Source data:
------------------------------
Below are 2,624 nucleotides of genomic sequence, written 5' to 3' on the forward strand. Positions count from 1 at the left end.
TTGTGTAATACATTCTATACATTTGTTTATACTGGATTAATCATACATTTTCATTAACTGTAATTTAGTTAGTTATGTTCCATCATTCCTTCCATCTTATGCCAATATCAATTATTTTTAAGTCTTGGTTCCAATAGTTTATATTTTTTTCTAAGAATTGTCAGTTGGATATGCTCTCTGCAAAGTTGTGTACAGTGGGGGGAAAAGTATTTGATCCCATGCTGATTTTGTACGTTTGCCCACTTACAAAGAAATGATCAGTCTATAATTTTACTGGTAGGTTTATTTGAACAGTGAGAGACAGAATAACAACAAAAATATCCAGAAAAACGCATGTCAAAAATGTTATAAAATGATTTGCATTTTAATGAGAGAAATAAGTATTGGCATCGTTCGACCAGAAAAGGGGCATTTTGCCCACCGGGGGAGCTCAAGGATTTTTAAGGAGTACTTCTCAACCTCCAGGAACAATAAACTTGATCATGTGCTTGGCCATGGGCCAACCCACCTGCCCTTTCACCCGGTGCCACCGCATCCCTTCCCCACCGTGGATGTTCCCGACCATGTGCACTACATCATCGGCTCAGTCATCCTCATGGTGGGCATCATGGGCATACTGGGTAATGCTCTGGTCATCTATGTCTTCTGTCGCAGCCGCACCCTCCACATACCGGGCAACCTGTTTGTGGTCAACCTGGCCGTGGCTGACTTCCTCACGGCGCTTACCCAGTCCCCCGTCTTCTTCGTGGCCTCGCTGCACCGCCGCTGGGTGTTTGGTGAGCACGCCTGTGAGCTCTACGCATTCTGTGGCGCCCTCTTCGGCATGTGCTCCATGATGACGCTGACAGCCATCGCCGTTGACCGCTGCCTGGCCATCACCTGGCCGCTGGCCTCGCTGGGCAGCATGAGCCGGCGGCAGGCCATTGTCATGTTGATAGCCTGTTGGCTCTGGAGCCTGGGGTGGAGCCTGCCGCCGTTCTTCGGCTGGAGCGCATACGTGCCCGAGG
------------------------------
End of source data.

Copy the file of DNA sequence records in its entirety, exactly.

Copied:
Below are 2,624 nucleotides of genomic sequence, written 5' to 3' on the forward strand. Positions count from 1 at the left end.
TTGTGTAATACATTCTATACATTTGTTTATACTGGATTAATCATACATTTTCATTAACTGTAATTTAGTTAGTTATGTTCCATCATTCCTTCCATCTTATGCCAATATCAATTATTTTTAAGTCTTGGTTCCAATAGTTTATATTTTTTTCTAAGAATTGTCAGTTGGATATGCTCTCTGCAAAGTTGTGTACAGTGGGGGGAAAAGTATTTGATCCCATGCTGATTTTGTACGTTTGCCCACTTACAAAGAAATGATCAGTCTATAATTTTACTGGTAGGTTTATTTGAACAGTGAGAGACAGAATAACAACAAAAATATCCAGAAAAACGCATGTCAAAAATGTTATAAAATGATTTGCATTTTAATGAGAGAAATAAGTATTGGCATCGTTCGACCAGAAAAGGGGCATTTTGCCCACCGGGGGAGCTCAAGGATTTTTAAGGAGTACTTCTCAACCTCCAGGAACAATAAACTTGATCATGTGCTTGGCCATGGGCCAACCCACCTGCCCTTTCACCCGGTGCCACCGCATCCCTTCCCCACCGTGGATGTTCCCGACCATGTGCACTACATCATCGGCTCAGTCATCCTCATGGTGGGCATCATGGGCATACTGGGTAATGCTCTGGTCATCTATGTCTTCTGTCGCAGCCGCACCCTCCACATACCGGGCAACCTGTTTGTGGTCAACCTGGCCGTGGCTGACTTCCTCACGGCGCTTACCCAGTCCCCCGTCTTCTTCGTGGCCTCGCTGCACCGCCGCTGGGTGTTTGGTGAGCACGCCTGTGAGCTCTACGCATTCTGTGGCGCCCTCTTCGGCATGTGCTCCATGATGACGCTGACAGCCATCGCCGTTGACCGCTGCCTGGCCATCACCTGGCCGCTGGCCTCGCTGGGCAGCATGAGCCGGCGGCAGGCCATTGTCATGTTGATAGCCTGTTGGCTCTGGAGCCTGGGGTGGAGCCTGCCGCCGTTCTTCGGCTGGAGCGCATACGTGCCCGAGG